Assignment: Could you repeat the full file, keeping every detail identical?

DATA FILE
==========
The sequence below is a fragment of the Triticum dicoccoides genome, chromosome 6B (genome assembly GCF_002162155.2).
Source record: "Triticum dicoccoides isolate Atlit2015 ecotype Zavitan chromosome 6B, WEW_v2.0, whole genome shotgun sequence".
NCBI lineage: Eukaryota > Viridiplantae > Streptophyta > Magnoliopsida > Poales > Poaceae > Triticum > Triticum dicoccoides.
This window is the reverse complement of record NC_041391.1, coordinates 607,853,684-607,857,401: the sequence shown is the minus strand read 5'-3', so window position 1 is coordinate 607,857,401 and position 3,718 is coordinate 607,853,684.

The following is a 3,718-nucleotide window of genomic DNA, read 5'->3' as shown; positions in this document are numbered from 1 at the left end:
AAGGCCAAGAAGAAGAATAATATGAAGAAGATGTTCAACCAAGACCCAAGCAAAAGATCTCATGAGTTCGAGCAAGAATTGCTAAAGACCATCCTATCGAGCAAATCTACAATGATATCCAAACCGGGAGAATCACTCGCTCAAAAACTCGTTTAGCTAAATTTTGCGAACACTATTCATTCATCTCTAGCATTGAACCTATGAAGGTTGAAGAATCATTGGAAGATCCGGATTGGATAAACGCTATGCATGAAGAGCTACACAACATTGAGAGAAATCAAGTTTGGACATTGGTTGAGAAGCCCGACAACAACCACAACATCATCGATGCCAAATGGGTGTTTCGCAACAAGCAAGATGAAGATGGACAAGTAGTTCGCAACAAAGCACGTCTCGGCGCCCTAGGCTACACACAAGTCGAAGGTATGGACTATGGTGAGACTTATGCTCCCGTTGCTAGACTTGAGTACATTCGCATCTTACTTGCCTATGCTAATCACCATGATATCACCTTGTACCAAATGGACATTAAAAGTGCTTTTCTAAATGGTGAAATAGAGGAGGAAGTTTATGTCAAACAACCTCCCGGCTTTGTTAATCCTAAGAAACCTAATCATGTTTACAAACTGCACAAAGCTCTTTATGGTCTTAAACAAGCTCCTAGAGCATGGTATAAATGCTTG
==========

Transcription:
The sequence below is a fragment of the Triticum dicoccoides genome, chromosome 6B (genome assembly GCF_002162155.2).
Source record: "Triticum dicoccoides isolate Atlit2015 ecotype Zavitan chromosome 6B, WEW_v2.0, whole genome shotgun sequence".
NCBI lineage: Eukaryota > Viridiplantae > Streptophyta > Magnoliopsida > Poales > Poaceae > Triticum > Triticum dicoccoides.
This window is the reverse complement of record NC_041391.1, coordinates 607,853,684-607,857,401: the sequence shown is the minus strand read 5'-3', so window position 1 is coordinate 607,857,401 and position 3,718 is coordinate 607,853,684.

The following is a 3,718-nucleotide window of genomic DNA, read 5'->3' as shown; positions in this document are numbered from 1 at the left end:
AAGGCCAAGAAGAAGAATAATATGAAGAAGATGTTCAACCAAGACCCAAGCAAAAGATCTCATGAGTTCGAGCAAGAATTGCTAAAGACCATCCTATCGAGCAAATCTACAATGATATCCAAACCGGGAGAATCACTCGCTCAAAAACTCGTTTAGCTAAATTTTGCGAACACTATTCATTCATCTCTAGCATTGAACCTATGAAGGTTGAAGAATCATTGGAAGATCCGGATTGGATAAACGCTATGCATGAAGAGCTACACAACATTGAGAGAAATCAAGTTTGGACATTGGTTGAGAAGCCCGACAACAACCACAACATCATCGATGCCAAATGGGTGTTTCGCAACAAGCAAGATGAAGATGGACAAGTAGTTCGCAACAAAGCACGTCTCGGCGCCCTAGGCTACACACAAGTCGAAGGTATGGACTATGGTGAGACTTATGCTCCCGTTGCTAGACTTGAGTACATTCGCATCTTACTTGCCTATGCTAATCACCATGATATCACCTTGTACCAAATGGACATTAAAAGTGCTTTTCTAAATGGTGAAATAGAGGAGGAAGTTTATGTCAAACAACCTCCCGGCTTTGTTAATCCTAAGAAACCTAATCATGTTTACAAACTGCACAAAGCTCTTTATGGTCTTAAACAAGCTCCTAGAGCATGGTATAAATGCTTG